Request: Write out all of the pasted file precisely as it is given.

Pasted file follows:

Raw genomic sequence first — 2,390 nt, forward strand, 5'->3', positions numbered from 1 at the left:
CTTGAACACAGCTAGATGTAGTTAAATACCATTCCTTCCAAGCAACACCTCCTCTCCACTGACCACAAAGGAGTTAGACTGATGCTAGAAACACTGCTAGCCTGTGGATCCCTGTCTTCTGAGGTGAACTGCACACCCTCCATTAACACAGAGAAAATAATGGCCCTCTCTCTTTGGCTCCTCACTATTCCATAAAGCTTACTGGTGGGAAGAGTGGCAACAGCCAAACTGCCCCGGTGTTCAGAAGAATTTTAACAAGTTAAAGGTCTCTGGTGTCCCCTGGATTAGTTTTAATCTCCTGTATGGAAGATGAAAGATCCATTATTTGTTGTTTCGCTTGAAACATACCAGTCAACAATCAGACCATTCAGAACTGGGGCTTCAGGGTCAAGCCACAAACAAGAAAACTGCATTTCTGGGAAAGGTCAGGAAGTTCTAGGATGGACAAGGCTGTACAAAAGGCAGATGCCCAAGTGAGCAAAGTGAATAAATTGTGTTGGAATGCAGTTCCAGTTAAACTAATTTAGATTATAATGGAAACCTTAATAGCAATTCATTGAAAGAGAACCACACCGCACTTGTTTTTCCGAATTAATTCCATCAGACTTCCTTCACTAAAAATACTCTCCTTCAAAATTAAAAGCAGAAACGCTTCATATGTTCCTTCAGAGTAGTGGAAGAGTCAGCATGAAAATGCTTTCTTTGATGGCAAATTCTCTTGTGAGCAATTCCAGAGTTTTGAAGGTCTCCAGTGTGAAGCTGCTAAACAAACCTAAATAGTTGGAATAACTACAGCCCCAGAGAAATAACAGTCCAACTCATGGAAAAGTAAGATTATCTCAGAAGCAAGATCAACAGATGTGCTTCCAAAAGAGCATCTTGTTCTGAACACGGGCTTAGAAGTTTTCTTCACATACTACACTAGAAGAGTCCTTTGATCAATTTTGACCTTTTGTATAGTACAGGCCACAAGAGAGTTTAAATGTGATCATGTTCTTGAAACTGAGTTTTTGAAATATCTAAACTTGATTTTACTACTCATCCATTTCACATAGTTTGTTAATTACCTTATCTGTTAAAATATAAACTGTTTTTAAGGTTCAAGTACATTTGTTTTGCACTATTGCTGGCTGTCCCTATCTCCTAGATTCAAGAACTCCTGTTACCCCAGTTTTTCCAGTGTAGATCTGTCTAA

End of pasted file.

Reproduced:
Raw genomic sequence first — 2,390 nt, forward strand, 5'->3', positions numbered from 1 at the left:
CTTGAACACAGCTAGATGTAGTTAAATACCATTCCTTCCAAGCAACACCTCCTCTCCACTGACCACAAAGGAGTTAGACTGATGCTAGAAACACTGCTAGCCTGTGGATCCCTGTCTTCTGAGGTGAACTGCACACCCTCCATTAACACAGAGAAAATAATGGCCCTCTCTCTTTGGCTCCTCACTATTCCATAAAGCTTACTGGTGGGAAGAGTGGCAACAGCCAAACTGCCCCGGTGTTCAGAAGAATTTTAACAAGTTAAAGGTCTCTGGTGTCCCCTGGATTAGTTTTAATCTCCTGTATGGAAGATGAAAGATCCATTATTTGTTGTTTCGCTTGAAACATACCAGTCAACAATCAGACCATTCAGAACTGGGGCTTCAGGGTCAAGCCACAAACAAGAAAACTGCATTTCTGGGAAAGGTCAGGAAGTTCTAGGATGGACAAGGCTGTACAAAAGGCAGATGCCCAAGTGAGCAAAGTGAATAAATTGTGTTGGAATGCAGTTCCAGTTAAACTAATTTAGATTATAATGGAAACCTTAATAGCAATTCATTGAAAGAGAACCACACCGCACTTGTTTTTCCGAATTAATTCCATCAGACTTCCTTCACTAAAAATACTCTCCTTCAAAATTAAAAGCAGAAACGCTTCATATGTTCCTTCAGAGTAGTGGAAGAGTCAGCATGAAAATGCTTTCTTTGATGGCAAATTCTCTTGTGAGCAATTCCAGAGTTTTGAAGGTCTCCAGTGTGAAGCTGCTAAACAAACCTAAATAGTTGGAATAACTACAGCCCCAGAGAAATAACAGTCCAACTCATGGAAAAGTAAGATTATCTCAGAAGCAAGATCAACAGATGTGCTTCCAAAAGAGCATCTTGTTCTGAACACGGGCTTAGAAGTTTTCTTCACATACTACACTAGAAGAGTCCTTTGATCAATTTTGACCTTTTGTATAGTACAGGCCACAAGAGAGTTTAAATGTGATCATGTTCTTGAAACTGAGTTTTTGAAATATCTAAACTTGATTTTACTACTCATCCATTTCACATAGTTTGTTAATTACCTTATCTGTTAAAATATAAACTGTTTTTAAGGTTCAAGTACATTTGTTTTGCACTATTGCTGGCTGTCCCTATCTCCTAGATTCAAGAACTCCTGTTACCCCAGTTTTTCCAGTGTAGATCTGTCTAA